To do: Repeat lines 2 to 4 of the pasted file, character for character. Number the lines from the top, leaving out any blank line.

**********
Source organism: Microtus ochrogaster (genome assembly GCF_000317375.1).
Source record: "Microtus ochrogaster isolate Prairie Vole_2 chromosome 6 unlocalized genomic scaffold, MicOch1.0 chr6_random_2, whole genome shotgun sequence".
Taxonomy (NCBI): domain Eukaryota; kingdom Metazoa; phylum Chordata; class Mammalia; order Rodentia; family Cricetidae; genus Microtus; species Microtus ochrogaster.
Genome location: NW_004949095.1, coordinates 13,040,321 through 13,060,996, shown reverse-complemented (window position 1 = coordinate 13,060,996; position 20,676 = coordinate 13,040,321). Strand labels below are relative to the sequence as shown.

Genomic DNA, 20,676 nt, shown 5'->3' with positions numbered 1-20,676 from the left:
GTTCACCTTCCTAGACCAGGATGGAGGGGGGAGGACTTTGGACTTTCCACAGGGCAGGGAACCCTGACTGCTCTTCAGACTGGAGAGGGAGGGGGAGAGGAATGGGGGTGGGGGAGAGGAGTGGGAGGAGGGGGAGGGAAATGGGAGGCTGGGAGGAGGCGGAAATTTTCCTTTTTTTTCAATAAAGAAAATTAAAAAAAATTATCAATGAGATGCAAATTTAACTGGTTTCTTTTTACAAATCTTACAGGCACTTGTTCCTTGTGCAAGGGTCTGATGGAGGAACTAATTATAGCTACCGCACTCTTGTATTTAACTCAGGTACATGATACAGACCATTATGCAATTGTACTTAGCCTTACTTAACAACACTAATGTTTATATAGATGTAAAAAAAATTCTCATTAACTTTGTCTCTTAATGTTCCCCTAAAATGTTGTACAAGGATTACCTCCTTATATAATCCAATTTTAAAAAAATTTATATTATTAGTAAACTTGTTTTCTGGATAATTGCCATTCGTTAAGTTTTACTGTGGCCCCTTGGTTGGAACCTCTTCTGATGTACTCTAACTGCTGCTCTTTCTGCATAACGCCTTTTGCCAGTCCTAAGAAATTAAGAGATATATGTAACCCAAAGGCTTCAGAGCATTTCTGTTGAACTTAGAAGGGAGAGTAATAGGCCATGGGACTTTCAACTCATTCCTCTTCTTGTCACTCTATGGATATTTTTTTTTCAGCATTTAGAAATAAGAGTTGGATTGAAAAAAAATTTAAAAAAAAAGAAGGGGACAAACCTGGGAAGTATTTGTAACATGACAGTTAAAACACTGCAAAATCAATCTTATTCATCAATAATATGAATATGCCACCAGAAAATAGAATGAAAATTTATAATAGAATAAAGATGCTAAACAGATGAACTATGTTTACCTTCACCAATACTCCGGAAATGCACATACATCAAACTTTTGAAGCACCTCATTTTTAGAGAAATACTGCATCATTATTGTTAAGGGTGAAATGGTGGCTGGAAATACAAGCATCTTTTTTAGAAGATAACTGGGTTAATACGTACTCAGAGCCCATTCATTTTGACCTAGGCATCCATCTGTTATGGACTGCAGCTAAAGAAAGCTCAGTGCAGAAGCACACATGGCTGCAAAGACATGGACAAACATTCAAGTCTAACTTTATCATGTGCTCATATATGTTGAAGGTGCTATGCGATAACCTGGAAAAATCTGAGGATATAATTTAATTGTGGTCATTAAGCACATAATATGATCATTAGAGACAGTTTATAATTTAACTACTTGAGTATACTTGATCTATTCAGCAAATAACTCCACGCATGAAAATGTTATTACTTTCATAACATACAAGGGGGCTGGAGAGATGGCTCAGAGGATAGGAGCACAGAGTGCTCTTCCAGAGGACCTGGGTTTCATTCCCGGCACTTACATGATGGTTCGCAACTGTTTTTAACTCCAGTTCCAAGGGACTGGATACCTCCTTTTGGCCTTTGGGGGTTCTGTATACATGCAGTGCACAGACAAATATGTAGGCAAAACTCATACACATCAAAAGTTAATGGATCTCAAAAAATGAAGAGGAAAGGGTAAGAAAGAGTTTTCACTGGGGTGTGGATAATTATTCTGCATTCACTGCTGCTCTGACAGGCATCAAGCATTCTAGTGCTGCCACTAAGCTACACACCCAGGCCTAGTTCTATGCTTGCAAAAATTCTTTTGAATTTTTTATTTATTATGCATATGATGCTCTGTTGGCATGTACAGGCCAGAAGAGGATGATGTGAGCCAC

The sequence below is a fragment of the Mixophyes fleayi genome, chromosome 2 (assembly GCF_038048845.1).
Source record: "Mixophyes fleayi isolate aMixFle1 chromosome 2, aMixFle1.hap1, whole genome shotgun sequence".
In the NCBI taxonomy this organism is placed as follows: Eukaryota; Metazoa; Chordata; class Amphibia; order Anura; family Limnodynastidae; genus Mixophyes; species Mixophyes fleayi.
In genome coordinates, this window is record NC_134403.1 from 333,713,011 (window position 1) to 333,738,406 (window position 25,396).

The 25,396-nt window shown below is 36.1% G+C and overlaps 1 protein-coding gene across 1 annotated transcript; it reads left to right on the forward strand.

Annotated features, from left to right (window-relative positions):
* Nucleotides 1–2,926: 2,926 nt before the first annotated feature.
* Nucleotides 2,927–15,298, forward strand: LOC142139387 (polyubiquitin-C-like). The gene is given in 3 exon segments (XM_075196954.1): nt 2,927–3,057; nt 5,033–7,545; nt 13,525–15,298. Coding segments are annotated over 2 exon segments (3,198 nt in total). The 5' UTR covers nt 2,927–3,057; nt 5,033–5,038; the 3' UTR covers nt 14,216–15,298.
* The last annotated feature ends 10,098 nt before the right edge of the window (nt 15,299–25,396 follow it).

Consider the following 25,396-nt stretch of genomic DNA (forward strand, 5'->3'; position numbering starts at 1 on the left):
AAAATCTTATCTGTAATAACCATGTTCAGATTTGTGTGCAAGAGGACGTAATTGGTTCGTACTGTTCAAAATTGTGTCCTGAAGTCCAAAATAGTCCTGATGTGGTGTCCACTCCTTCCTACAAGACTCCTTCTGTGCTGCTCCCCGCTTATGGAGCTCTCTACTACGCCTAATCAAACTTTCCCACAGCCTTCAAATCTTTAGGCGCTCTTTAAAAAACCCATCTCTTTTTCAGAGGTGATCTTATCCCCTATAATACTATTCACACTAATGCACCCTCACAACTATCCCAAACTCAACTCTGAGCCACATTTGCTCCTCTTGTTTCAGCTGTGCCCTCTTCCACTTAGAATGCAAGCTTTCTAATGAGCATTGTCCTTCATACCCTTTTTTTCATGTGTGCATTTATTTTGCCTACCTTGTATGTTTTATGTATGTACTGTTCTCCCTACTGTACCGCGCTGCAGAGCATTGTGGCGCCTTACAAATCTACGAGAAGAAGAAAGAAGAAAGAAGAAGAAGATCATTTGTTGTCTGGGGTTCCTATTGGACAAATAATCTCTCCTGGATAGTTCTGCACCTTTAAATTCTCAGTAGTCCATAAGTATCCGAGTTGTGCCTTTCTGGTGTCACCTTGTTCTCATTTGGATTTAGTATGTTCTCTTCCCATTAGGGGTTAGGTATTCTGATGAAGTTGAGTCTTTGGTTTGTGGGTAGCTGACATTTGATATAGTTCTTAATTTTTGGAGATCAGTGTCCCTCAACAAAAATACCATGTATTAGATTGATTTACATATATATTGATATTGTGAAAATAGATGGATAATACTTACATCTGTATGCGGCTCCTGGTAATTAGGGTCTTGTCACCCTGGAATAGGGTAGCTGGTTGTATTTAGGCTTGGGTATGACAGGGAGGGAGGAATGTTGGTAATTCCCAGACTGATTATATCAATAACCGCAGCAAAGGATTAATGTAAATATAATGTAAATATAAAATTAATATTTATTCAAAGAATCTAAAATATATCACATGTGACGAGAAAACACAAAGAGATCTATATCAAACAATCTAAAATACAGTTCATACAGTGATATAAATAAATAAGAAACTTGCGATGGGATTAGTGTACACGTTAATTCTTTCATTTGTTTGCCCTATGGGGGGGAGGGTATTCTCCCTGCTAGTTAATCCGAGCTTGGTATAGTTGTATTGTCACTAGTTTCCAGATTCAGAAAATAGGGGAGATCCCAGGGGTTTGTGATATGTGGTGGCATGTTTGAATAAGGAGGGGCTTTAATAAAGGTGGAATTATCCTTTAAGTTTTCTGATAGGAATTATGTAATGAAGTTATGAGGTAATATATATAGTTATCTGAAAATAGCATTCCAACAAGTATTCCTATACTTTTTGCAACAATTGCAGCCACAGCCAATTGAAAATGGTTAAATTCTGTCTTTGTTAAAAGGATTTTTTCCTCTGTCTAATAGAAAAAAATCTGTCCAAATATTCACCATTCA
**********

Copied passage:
Source record: "Microtus ochrogaster isolate Prairie Vole_2 chromosome 6 unlocalized genomic scaffold, MicOch1.0 chr6_random_2, whole genome shotgun sequence".
Taxonomy (NCBI): domain Eukaryota; kingdom Metazoa; phylum Chordata; class Mammalia; order Rodentia; family Cricetidae; genus Microtus; species Microtus ochrogaster.
Genome location: NW_004949095.1, coordinates 13,040,321 through 13,060,996, shown reverse-complemented (window position 1 = coordinate 13,060,996; position 20,676 = coordinate 13,040,321). Strand labels below are relative to the sequence as shown.